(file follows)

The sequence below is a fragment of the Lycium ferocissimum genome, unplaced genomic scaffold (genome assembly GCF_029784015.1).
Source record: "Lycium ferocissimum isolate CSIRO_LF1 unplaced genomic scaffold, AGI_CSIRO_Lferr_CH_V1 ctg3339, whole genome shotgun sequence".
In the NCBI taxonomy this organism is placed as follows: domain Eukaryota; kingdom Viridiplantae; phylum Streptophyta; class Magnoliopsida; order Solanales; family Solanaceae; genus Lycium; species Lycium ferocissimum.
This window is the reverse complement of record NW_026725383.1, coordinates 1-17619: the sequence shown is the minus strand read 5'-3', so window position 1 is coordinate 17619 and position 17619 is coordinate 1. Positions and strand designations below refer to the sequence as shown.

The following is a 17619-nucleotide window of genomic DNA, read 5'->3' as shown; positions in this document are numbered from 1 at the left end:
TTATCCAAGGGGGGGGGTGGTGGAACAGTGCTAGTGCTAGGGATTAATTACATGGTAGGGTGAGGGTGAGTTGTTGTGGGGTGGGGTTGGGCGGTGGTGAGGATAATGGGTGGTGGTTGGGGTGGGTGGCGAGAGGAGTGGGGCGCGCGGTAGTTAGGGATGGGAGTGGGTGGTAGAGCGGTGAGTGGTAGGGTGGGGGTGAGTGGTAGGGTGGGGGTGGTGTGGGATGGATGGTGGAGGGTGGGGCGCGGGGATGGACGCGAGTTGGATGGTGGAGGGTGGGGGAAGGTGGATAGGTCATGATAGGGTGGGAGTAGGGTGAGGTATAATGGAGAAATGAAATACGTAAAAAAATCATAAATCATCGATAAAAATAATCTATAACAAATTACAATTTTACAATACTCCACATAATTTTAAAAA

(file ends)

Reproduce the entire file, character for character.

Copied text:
The sequence below is a fragment of the Lycium ferocissimum genome, unplaced genomic scaffold (genome assembly GCF_029784015.1).
Source record: "Lycium ferocissimum isolate CSIRO_LF1 unplaced genomic scaffold, AGI_CSIRO_Lferr_CH_V1 ctg3339, whole genome shotgun sequence".
In the NCBI taxonomy this organism is placed as follows: domain Eukaryota; kingdom Viridiplantae; phylum Streptophyta; class Magnoliopsida; order Solanales; family Solanaceae; genus Lycium; species Lycium ferocissimum.
This window is the reverse complement of record NW_026725383.1, coordinates 1-17619: the sequence shown is the minus strand read 5'-3', so window position 1 is coordinate 17619 and position 17619 is coordinate 1. Positions and strand designations below refer to the sequence as shown.

The following is a 17619-nucleotide window of genomic DNA, read 5'->3' as shown; positions in this document are numbered from 1 at the left end:
TTATCCAAGGGGGGGGGTGGTGGAACAGTGCTAGTGCTAGGGATTAATTACATGGTAGGGTGAGGGTGAGTTGTTGTGGGGTGGGGTTGGGCGGTGGTGAGGATAATGGGTGGTGGTTGGGGTGGGTGGCGAGAGGAGTGGGGCGCGCGGTAGTTAGGGATGGGAGTGGGTGGTAGAGCGGTGAGTGGTAGGGTGGGGGTGAGTGGTAGGGTGGGGGTGGTGTGGGATGGATGGTGGAGGGTGGGGCGCGGGGATGGACGCGAGTTGGATGGTGGAGGGTGGGGGAAGGTGGATAGGTCATGATAGGGTGGGAGTAGGGTGAGGTATAATGGAGAAATGAAATACGTAAAAAAATCATAAATCATCGATAAAAATAATCTATAACAAATTACAATTTTACAATACTCCACATAATTTTAAAAA